Can We Use the Word ‘Cure’ for a Subset of Selected Patients With Advanced NSCLC?

Can We Use the Word ‘Cure’ for a Subset of Selected Patients With Advanced NSCLC?

Pro/Con Perspective
Sep 06, 2020
Karen L. Reckamp
Reckamp_Karen

By Karen L. Reckamp, MD

When advanced NSCLC is diagnosed, the word “cure” is avoided; we focus on palliation of symptoms with prolonged survival. Unfortunately, there are more than 200,000 cases of lung cancer estimated for 2020, which will cause more deaths than breast, prostate, colorectal, and brain cancers combined.1 However, recent statistics have demonstrated an accelerated decrease in the death rate from lung cancer, resulting in the largest decline in a single year in overall cancer mortality. The reduction in death rate is likely due to improved therapy in advanced disease because lung cancer screening has had limited uptake.2 Defining lung cancer by its molecular characteristics and targeting oncogenic driver mutations has led to improved outcomes for patients.3 Furthermore, immune checkpoint inhibition results in durable responses with manageable toxicities in patients with advanced lung cancer.4-7 The population with PD-L1 expression of 50% or higher may be the group who derives the most durable benefit.8 Based on emerging longer-term follow-up data from trials of PD-1/PD-L1 and CTLA-4 immune checkpoint inhibitors as monotherapy, combination therapy, or combined with chemotherapy, a subset of patients with NSCLC may be experiencing the elusive goal of cure; in this regard, cohorts of patients with high PD-L1 expression will be explored. 

Data from early, single-agent PD-1/PD-L1 inhibitor therapy trials provide the longest follow-up despite more heterogeneous patient populations. KEYNOTE-001 evaluated patients with metastatic NSCLC who were treatment naive as well as patients with prior therapy across multiple PD-L1 levels.5 Long term survival analysis in patients with PD-L1 tumor proportion score (TPS) of 50% or greater revealed 25% 5-year survival rates for those who received prior therapy and 29.6% in those who were treatment naive. Approximately 30% of patients with advanced NSCLC will have PD-L1 TPS of 50% or greater, and nearly 30% of these will survive 5 years, which marks the threshold for long-term survival in NSCLC.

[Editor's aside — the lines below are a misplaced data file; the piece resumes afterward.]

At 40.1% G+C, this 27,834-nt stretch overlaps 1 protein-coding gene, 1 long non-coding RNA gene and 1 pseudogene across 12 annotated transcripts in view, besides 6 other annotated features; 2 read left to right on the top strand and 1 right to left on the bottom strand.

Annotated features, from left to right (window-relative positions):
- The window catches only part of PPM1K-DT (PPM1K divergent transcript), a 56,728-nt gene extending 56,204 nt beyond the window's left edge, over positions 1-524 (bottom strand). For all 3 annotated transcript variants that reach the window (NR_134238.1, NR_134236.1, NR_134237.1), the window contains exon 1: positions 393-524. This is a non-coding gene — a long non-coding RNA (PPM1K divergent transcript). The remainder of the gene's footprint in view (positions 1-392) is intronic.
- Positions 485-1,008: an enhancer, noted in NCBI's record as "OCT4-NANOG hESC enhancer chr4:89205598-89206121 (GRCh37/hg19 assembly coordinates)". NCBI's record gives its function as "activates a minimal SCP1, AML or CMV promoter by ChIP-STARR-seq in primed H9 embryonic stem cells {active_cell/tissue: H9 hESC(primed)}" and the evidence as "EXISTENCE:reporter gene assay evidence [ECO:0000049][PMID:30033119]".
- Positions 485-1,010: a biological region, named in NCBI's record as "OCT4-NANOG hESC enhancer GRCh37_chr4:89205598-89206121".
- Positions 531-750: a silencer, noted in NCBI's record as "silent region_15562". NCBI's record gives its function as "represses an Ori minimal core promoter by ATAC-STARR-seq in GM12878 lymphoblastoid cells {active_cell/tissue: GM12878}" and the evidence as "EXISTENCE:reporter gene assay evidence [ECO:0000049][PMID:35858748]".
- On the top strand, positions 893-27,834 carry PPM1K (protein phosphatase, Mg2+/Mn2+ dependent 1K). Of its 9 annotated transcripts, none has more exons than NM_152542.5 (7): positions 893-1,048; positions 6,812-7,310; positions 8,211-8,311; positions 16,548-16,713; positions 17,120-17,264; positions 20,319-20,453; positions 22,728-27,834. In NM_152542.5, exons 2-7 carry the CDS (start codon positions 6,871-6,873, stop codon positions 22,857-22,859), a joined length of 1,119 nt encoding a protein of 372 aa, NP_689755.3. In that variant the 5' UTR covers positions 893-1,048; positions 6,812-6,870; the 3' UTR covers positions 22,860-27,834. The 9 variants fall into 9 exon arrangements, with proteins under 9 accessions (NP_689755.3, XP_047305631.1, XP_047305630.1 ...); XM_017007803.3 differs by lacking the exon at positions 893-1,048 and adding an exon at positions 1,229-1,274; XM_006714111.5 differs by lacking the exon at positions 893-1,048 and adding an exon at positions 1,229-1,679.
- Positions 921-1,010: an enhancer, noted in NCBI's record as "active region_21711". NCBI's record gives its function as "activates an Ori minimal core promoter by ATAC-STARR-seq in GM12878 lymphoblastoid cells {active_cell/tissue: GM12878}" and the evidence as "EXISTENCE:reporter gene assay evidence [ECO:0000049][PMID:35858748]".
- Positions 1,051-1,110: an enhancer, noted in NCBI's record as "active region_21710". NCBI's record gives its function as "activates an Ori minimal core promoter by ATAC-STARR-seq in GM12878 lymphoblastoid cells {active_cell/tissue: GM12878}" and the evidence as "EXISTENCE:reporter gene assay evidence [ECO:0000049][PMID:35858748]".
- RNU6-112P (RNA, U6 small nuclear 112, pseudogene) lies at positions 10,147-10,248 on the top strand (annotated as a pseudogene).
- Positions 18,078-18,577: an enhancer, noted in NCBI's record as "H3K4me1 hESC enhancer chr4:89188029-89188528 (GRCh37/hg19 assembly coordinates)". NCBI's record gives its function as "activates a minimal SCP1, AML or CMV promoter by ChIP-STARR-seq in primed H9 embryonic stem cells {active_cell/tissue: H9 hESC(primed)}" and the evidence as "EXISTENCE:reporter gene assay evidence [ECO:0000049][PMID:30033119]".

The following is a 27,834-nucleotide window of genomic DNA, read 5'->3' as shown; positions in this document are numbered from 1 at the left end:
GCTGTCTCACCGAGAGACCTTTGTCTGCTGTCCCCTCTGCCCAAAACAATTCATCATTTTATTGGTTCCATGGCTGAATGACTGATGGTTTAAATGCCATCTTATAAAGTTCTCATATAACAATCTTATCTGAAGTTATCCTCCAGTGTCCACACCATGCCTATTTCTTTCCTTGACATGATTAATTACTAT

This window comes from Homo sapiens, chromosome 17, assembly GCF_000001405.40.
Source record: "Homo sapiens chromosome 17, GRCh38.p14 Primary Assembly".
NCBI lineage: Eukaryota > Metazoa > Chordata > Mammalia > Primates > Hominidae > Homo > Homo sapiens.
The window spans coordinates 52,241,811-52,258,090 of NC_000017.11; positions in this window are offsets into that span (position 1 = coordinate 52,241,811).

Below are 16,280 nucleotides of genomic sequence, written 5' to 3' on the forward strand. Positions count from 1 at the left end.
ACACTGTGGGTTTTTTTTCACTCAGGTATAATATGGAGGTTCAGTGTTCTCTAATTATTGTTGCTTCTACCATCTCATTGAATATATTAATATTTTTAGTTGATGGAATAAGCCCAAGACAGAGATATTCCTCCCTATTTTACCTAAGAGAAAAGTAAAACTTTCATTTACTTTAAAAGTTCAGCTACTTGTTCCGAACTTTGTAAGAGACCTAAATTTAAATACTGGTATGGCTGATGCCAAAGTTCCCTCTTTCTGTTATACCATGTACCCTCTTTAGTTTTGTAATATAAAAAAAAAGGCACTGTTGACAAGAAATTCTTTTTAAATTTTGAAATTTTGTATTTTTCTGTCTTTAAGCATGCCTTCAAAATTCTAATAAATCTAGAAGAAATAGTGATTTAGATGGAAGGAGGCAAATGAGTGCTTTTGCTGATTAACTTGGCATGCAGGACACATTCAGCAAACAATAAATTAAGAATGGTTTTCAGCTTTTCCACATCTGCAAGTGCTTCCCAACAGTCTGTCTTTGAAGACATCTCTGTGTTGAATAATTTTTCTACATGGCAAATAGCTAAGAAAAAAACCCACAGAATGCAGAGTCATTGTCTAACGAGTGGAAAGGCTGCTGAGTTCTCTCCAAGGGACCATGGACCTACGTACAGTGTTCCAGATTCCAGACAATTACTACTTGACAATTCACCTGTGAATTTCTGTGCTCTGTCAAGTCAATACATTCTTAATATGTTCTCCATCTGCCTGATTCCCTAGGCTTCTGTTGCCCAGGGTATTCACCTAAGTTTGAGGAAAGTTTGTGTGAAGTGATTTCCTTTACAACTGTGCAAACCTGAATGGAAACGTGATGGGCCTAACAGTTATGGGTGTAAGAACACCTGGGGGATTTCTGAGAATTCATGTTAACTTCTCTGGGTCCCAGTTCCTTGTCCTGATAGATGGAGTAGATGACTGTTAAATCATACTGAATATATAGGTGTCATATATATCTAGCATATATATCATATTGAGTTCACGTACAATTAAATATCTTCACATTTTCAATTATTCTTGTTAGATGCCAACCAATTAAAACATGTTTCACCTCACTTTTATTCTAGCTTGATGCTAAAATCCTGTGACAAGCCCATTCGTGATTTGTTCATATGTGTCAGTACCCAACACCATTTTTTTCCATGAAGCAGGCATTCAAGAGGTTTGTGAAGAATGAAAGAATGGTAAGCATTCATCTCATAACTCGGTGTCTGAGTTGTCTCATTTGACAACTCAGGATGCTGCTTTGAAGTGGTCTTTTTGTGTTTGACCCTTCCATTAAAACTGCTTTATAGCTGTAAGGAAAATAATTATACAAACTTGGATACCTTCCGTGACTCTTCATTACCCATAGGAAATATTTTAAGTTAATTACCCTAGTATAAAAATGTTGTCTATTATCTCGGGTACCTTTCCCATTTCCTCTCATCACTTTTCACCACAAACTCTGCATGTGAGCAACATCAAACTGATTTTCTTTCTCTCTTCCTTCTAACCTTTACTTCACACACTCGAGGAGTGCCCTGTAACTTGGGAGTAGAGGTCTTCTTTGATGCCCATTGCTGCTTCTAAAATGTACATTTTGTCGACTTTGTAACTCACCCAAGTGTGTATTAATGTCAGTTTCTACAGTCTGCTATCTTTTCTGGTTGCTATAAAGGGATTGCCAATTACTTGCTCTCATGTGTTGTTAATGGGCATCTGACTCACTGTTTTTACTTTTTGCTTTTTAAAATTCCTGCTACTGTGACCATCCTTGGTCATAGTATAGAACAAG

When evaluating combination PD-1 inhibition with chemotherapy, follow-up is shorter but shows promising patient outcomes. KEYNOTE-024 was the first trial to demonstrate improved OS using PD-1inhibition monotherapy with pembrolizumab compared to chemotherapy.9 After more than 2 years of follow-up, the 3-year OS rate was 43.7% for pembrolizumab compared to 24.9% with chemotherapy despite more than 50% crossover in the chemotherapy arm.10 This suggests the importance of early immune checkpoint inhibition for those with high PD-L1 TPS to achieve maximum benefit. Importantly, a retrospective analysis of 187 patients who received front-line pembrolizumab implied that those with tumor PD-L1 expression of 90% or greater had significantly longer PFS and OS.8 This has not been confirmed prospectively, but it provides additional data to support the use of anti–PD-1/–PD-L1 monotherapy in patients with very high PD-L1 expression.